Tonight, Nan Goldin—one of the great anti-artists of our time—will open her first solo exhibition in New York since 2007. Goldin has long been celebrated, and sometimes derided, for her highly intimate photographs of friends, lovers, and family (and various fashion figures), as well as her documentation of New York’s hard-living gay, transsexual and drugged-out denizens of the lower Bowery in the 70s and 80s, to whom she was introduced by her friend and fellow Boston native David Armstrong. And there was, usually, much overlap among those groups.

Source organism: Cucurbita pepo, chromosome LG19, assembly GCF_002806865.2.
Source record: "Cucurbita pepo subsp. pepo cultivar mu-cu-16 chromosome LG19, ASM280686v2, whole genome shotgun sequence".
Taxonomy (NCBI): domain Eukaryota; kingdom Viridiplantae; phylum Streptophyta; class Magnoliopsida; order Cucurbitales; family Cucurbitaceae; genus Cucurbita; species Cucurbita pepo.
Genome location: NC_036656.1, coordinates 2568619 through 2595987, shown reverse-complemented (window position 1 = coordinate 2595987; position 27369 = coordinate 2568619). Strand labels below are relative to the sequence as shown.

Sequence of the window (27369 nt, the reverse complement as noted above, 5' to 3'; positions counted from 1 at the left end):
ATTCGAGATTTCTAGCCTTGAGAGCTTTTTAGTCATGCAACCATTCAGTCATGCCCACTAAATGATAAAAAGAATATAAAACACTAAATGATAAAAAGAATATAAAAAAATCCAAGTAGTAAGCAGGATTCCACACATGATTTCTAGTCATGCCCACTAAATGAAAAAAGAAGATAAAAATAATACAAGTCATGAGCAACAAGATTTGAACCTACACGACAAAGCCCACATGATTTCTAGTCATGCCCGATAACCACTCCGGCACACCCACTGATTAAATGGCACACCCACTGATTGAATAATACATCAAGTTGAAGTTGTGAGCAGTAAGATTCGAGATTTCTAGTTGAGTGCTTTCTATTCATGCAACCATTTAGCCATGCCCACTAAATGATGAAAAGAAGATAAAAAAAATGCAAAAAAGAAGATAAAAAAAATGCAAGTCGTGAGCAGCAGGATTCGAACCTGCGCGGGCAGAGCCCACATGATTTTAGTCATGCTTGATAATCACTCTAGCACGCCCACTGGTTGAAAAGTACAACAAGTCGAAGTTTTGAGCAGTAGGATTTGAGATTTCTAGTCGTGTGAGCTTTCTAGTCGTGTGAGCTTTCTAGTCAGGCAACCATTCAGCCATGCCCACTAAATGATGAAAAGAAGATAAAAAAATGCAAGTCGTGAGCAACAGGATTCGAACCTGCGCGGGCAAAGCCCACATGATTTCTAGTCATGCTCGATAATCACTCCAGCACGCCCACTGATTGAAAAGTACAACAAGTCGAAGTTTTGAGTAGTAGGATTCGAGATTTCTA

For her show, Scopophilia (the love of looking), the 58-year-old has paired 400 images from her career with photographs she took over the course of eight months in the Louvre in Paris. Goldin has said that by photographing various provocative paintings and sculptures in the museum—permission rarely granted—she hopes to bring the works back to life. The artist has also created a 25-minute film that juxtaposes these busty Baroques alongside contemporary portraiture to create a dialogue that merges the past with the present, and explores themes of love and desire.
Nan Goldin, Scopophilia, October 29 – December 23, 2011, Matthew Marks Gallery, 522 W 22 Street, New York, 10011